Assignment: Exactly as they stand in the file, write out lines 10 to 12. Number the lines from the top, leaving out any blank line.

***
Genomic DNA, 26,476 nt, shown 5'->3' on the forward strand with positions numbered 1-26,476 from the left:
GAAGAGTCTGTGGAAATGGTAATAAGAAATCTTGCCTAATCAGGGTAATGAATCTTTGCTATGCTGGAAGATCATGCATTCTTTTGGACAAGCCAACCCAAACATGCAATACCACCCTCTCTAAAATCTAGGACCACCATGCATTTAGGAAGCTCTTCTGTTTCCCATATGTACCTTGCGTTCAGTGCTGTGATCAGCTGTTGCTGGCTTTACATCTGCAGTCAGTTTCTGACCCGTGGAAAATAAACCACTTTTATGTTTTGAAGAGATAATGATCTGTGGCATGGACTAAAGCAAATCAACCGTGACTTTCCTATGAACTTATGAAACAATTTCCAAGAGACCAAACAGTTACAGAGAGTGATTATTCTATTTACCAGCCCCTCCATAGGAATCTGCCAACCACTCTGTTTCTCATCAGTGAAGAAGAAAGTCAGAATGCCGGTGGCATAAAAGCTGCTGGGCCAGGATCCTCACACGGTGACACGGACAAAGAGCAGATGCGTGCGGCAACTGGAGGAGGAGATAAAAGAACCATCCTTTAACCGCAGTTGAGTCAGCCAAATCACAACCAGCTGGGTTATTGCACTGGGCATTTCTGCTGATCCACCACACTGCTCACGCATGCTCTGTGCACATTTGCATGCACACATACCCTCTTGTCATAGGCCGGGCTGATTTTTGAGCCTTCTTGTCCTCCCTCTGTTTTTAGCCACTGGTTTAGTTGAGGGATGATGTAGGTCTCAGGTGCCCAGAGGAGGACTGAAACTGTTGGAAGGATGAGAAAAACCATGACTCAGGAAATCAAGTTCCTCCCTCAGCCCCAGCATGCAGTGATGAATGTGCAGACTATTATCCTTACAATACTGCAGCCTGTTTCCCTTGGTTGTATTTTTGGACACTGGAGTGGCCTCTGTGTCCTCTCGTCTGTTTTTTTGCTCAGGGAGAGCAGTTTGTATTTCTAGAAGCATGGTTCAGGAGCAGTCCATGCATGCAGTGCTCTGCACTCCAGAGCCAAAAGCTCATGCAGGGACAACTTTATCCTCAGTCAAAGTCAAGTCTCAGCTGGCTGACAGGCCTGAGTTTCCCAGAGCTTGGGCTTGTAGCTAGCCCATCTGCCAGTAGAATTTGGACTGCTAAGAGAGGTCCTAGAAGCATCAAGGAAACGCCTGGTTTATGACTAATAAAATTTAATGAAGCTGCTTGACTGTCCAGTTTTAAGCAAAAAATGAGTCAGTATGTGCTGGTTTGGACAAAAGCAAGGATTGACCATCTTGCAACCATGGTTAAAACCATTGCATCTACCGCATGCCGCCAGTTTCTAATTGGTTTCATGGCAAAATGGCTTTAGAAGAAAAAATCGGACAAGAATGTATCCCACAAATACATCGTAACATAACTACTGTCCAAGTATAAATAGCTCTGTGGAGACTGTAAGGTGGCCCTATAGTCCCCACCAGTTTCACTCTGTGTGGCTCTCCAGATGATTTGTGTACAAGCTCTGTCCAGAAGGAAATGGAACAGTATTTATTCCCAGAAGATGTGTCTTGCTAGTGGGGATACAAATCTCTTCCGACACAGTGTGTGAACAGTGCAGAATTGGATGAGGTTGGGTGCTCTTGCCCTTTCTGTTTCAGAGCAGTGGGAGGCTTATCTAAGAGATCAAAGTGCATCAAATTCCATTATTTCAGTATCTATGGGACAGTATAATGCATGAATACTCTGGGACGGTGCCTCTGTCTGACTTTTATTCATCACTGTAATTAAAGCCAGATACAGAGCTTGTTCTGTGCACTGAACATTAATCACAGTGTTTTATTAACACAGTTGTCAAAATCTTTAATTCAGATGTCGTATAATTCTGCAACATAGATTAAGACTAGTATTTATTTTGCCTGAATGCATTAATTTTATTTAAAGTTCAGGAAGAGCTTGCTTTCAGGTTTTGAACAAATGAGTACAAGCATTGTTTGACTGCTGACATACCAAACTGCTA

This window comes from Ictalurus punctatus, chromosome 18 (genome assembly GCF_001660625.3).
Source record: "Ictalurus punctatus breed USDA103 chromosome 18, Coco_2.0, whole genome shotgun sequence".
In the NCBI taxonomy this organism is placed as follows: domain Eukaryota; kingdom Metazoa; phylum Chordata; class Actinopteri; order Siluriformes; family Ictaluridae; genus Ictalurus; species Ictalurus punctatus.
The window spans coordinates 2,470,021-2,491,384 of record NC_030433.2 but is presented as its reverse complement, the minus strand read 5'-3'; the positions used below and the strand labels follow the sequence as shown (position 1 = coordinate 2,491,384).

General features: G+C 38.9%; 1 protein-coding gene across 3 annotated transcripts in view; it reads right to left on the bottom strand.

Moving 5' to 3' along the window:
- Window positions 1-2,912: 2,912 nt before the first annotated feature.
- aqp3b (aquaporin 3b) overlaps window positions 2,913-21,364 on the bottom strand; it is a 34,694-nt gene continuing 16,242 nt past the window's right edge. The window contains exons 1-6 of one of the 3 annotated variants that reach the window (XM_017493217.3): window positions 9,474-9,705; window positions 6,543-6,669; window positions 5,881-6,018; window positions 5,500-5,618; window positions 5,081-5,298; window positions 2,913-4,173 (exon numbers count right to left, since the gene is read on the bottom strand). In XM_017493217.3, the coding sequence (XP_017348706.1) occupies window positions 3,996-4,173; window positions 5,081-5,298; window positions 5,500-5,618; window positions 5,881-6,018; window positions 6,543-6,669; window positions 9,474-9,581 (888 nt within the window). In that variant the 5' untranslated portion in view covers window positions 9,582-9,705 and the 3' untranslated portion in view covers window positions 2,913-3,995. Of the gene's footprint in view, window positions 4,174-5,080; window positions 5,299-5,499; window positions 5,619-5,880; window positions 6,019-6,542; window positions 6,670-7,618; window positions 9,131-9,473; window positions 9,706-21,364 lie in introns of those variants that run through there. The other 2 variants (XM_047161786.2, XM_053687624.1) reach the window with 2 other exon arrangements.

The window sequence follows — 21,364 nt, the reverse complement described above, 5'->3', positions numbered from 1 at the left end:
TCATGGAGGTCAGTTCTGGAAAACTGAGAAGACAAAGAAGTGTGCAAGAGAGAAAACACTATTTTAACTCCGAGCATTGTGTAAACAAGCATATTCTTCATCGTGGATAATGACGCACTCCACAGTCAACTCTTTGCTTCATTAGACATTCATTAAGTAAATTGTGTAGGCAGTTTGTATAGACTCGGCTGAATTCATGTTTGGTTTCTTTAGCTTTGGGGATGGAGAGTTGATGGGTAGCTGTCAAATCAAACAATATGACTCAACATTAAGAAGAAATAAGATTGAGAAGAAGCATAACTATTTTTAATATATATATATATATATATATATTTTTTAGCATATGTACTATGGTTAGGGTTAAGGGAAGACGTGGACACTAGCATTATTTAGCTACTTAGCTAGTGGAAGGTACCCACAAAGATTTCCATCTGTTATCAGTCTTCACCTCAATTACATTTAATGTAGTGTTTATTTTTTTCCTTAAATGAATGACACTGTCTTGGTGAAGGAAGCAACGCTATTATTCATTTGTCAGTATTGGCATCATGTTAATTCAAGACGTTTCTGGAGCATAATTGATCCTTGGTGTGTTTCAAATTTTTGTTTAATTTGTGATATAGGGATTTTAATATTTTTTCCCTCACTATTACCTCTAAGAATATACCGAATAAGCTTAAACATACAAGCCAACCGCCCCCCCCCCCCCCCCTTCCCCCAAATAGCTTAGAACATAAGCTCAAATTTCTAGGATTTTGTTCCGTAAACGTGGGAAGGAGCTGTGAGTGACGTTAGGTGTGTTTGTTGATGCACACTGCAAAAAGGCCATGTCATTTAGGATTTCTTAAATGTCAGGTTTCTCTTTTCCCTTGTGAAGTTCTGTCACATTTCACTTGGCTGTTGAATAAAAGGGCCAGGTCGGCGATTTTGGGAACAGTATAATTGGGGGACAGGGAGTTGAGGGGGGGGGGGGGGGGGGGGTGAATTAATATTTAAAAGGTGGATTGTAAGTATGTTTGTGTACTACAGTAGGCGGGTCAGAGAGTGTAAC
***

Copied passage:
- aqp3b (aquaporin 3b) overlaps window positions 2,913-21,364 on the bottom strand; it is a 34,694-nt gene continuing 16,242 nt past the window's right edge. The window contains exons 1-6 of one of the 3 annotated variants that reach the window (XM_017493217.3): window positions 9,474-9,705; window positions 6,543-6,669; window positions 5,881-6,018; window positions 5,500-5,618; window positions 5,081-5,298; window positions 2,913-4,173 (exon numbers count right to left, since the gene is read on the bottom strand). In XM_017493217.3, the coding sequence (XP_017348706.1) occupies window positions 3,996-4,173; window positions 5,081-5,298; window positions 5,500-5,618; window positions 5,881-6,018; window positions 6,543-6,669; window positions 9,474-9,581 (888 nt within the window). In that variant the 5' untranslated portion in view covers window positions 9,582-9,705 and the 3' untranslated portion in view covers window positions 2,913-3,995. Of the gene's footprint in view, window positions 4,174-5,080; window positions 5,299-5,499; window positions 5,619-5,880; window positions 6,019-6,542; window positions 6,670-7,618; window positions 9,131-9,473; window positions 9,706-21,364 lie in introns of those variants that run through there. The other 2 variants (XM_047161786.2, XM_053687624.1) reach the window with 2 other exon arrangements.

The window sequence follows — 21,364 nt, the reverse complement described above, 5'->3', positions numbered from 1 at the left end:
TCATGGAGGTCAGTTCTGGAAAACTGAGAAGACAAAGAAGTGTGCAAGAGAGAAAACACTATTTTAACTCCGAGCATTGTGTAAACAAGCATATTCTTCATCGTGGATAATGACGCACTCCACAGTCAACTCTTTGCTTCATTAGACATTCATTAAGTAAATTGTGTAGGCAGTTTGTATAGACTCGGCTGAATTCATGTTTGGTTTCTTTAGCTTTGGGGATGGAGAGTTGATGGGTAGCTGTCAAATCAAACAATATGACTCAACATTAAGAAGAAATAAGATTGAGAAGAAGCATAACTATTTTTAATATATATATATATATATATATATTTTTTAGCATATGTACTATGGTTAGGGTTAAGGGAAGACGTGGACACTAGCATTATTTAGCTACTTAGCTAGTGGAAGGTACCCACAAAGATTTCCATCTGTTATCAGTCTTCACCTCAATTACATTTAATGTAGTGTTTATTTTTTTCCTTAAATGAATGACACTGTCTTGGTGAAGGAAGCAACGCTATTATTCATTTGTCAGTATTGGCATCATGTTAATTCAAGACGTTTCTGGAGCATAATTGATCCTTGGTGTGTTTCAAATTTTTGTTTAATTTGTGATATAGGGATTTTAATATTTTTTCCCTCACTATTACCTCTAAGAATATACCGAATAAGCTTAAACATACAAGCCAACCGCCCCCCCCCCCCCCCCTTCCCCCAAATAGCTTAGAACATAAGCTCAAATTTCTAGGATTTTGTTCCGTAAACGTGGGAAGGAGCTGTGAGTGACGTTAGGTGTGTTTGTTGATGCACACTGCAAAAAGGCCATGTCATTTAGGATTTCTTAAATGTCAGGTTTCTCTTTTCCCTTGTGAAGTTCTGTCACATTTCACTTGGCTGTTGAATAAAAGGGCCAGGTCGGCGATTTTGGGAACAGTATAATTGGGGGACAGGGAGTTGAGGGGGGGGGGGGGGGGGGGGTGAATTAATATTTAAAAGGTGGATTGTAAGTATGTTTGTGTACTACAGTAGGCGGGTCAGAGAGTGTAAC